Writeln (‘The value of y is:’, Y); The Writeln displays the value held in the variable y on the screen.
Note. Y is not within the inverted commas.
END. The ‘END.’ statement shows the end of a program.
Program AreaCircle (input, output);
Pi = 3.142;VAR
Radius, Area: REAL;BEGIN
Writeln (‘Enter the radius’);
Readln (Radius);Area: = Pi * Radius * Radius;
Writeln (‘The Area is’, Area);
Explanation of Pascal source codeProgram AreaCircle (input, output); The Header of the program.
The statements in ( ) shows that the user inputs data via Keyboard and the program display information on the Screen.
Pi = 3.142; A constant has been declared with a name Pi and value 3.142.
Radius, Area: REAL; Variables with fractional parts have been declared.
BEGIN Marks the beginning of the program body.
Writeln (‘Enter the radius’); Displays on the screen the string between the inverted commas.
Readln (Radius); Displays a blinking cursor that tells the user that an input is needed before the program can continue.
Area: = Pi * Radius * Radius; Calculates the Area. An assignment statement (: =) has been used.
Writeln (‘The Area is’, Area); Displays the value stored in the variable Area.
END. Marks the end of the program.
Program Testing and Debugging
After designing & coding, the program has to be tested to verify that it is correct, and any errors detected removed (debugged).
Testing is the process of running computer software to detect/find any errors (or bugs) in the program that might have gone unnoticed.
During program testing, the following details should be checked;
Types of program errorsThere are 5 main types of errors that can be encountered when testing a program. These are:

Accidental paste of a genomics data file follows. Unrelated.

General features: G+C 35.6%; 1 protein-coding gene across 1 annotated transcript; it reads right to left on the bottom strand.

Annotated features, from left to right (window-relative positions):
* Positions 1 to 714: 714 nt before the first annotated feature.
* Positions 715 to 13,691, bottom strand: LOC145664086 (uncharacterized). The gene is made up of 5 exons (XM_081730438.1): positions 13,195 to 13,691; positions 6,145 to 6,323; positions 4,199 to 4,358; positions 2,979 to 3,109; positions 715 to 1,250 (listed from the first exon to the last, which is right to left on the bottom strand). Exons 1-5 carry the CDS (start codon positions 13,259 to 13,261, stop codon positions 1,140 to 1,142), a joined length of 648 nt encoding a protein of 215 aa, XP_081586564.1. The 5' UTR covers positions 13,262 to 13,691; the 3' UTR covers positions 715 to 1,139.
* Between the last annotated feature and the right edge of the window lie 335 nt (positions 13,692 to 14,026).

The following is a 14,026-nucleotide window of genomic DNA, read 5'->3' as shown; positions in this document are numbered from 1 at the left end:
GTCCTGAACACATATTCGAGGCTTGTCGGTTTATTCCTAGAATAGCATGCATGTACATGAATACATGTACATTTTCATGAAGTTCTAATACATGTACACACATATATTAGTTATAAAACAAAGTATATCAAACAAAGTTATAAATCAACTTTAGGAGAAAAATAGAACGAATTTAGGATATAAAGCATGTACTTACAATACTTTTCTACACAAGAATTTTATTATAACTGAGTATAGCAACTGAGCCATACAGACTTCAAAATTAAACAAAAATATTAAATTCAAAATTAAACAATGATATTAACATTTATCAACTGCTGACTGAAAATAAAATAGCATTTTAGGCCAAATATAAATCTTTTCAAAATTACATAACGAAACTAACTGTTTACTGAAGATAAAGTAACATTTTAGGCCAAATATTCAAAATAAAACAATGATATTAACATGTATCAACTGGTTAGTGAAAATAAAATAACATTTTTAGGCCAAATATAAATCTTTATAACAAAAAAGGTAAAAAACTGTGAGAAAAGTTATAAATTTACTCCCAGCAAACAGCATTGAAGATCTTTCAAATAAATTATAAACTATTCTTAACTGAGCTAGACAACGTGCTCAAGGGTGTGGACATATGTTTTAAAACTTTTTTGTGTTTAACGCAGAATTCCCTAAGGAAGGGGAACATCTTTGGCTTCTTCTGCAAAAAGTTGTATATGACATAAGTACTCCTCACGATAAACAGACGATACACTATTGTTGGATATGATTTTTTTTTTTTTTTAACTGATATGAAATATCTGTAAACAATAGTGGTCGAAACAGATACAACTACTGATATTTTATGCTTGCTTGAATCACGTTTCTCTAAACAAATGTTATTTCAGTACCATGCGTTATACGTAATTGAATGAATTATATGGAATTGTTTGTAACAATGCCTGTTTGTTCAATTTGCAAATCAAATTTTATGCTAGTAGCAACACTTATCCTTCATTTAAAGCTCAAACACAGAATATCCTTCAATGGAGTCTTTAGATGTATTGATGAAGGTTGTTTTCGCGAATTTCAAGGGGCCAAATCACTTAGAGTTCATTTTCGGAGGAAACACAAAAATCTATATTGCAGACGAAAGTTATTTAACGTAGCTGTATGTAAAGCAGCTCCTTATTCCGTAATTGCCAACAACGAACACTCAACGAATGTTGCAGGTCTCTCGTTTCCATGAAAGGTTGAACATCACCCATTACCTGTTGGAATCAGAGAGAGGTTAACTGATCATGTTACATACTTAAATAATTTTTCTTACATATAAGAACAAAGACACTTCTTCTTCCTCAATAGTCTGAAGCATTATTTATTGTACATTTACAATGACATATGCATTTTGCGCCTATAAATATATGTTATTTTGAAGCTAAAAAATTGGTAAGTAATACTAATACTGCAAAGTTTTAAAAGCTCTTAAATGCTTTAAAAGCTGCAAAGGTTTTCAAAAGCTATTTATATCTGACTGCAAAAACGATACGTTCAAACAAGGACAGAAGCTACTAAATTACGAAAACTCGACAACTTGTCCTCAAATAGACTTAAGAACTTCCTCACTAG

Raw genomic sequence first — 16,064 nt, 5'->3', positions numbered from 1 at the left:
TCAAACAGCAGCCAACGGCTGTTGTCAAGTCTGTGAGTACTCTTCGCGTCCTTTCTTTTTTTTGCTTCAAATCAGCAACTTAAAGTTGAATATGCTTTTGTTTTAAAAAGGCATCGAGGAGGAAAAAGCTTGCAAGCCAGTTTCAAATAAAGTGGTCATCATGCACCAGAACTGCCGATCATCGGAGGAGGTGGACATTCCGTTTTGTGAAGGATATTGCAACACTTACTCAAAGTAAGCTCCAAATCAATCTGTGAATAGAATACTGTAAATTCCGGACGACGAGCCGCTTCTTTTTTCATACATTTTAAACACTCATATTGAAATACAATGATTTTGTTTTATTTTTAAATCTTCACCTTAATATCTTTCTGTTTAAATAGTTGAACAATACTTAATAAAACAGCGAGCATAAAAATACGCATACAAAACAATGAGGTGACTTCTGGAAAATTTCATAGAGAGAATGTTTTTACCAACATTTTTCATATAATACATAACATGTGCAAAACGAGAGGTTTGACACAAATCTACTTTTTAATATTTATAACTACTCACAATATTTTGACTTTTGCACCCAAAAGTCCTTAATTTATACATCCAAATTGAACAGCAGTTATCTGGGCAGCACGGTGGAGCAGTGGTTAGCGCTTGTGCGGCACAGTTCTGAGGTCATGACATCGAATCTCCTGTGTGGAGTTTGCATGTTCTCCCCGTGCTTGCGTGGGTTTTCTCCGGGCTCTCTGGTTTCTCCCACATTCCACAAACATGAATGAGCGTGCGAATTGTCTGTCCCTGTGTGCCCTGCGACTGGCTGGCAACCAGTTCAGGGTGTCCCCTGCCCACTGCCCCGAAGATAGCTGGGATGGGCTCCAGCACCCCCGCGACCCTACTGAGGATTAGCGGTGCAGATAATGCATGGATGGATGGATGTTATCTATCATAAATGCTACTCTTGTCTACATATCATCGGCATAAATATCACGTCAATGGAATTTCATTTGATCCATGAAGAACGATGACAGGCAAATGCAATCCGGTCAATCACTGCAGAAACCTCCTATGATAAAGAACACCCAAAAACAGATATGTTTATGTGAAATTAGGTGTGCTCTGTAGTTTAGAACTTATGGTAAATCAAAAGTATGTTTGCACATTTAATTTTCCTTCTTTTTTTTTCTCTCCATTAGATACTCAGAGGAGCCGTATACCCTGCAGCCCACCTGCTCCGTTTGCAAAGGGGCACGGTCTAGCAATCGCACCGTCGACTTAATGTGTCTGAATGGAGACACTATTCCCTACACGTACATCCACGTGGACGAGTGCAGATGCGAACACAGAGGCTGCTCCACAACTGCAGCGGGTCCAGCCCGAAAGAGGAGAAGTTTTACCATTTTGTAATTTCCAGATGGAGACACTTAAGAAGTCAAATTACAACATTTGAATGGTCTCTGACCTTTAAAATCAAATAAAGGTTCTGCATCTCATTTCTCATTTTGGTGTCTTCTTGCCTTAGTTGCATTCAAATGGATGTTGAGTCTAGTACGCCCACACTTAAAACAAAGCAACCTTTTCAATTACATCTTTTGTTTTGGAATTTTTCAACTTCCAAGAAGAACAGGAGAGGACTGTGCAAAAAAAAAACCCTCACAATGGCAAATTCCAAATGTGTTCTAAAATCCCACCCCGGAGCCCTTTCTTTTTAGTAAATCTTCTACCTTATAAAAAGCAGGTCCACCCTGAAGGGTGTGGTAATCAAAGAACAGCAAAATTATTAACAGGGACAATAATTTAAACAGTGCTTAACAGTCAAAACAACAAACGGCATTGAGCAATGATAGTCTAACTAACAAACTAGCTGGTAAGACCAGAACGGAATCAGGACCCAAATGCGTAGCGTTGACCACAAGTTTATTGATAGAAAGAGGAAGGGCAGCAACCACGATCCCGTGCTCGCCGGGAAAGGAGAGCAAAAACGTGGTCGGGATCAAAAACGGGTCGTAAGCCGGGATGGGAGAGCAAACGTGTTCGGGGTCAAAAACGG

Syntax errorsEvery programming language has a well-defined set of rules concerning formal spellings, punctuations, naming of variables, etc. The instructions are accepted only in a specified form & and must be obeyed by the programmer.
Syntax errors are therefore, programming errors/mistakes that occur if the grammatical rules of a particular language are not used correctly.
Syntax errors are committed by the programmer when developing, or transcribing the program, and can be detected by the language translators, such as the Compiler as it attempts to translate a program. Such errors must be corrected by the programmer before the program runs.
Logical (arithmetic) errors.These are errors in the program logic.
Logical errors relate to the logic of processing followed in the program to get the desired results. E.g., they may occur as a result of misuse of logical operators.
Logical errors cannot be detected by the translator. The programmer will detect them when the program results are produced.
The program will run, but give the wrong output or stop during execution.
Run-time (Execution) errors.These errors occur during program execution.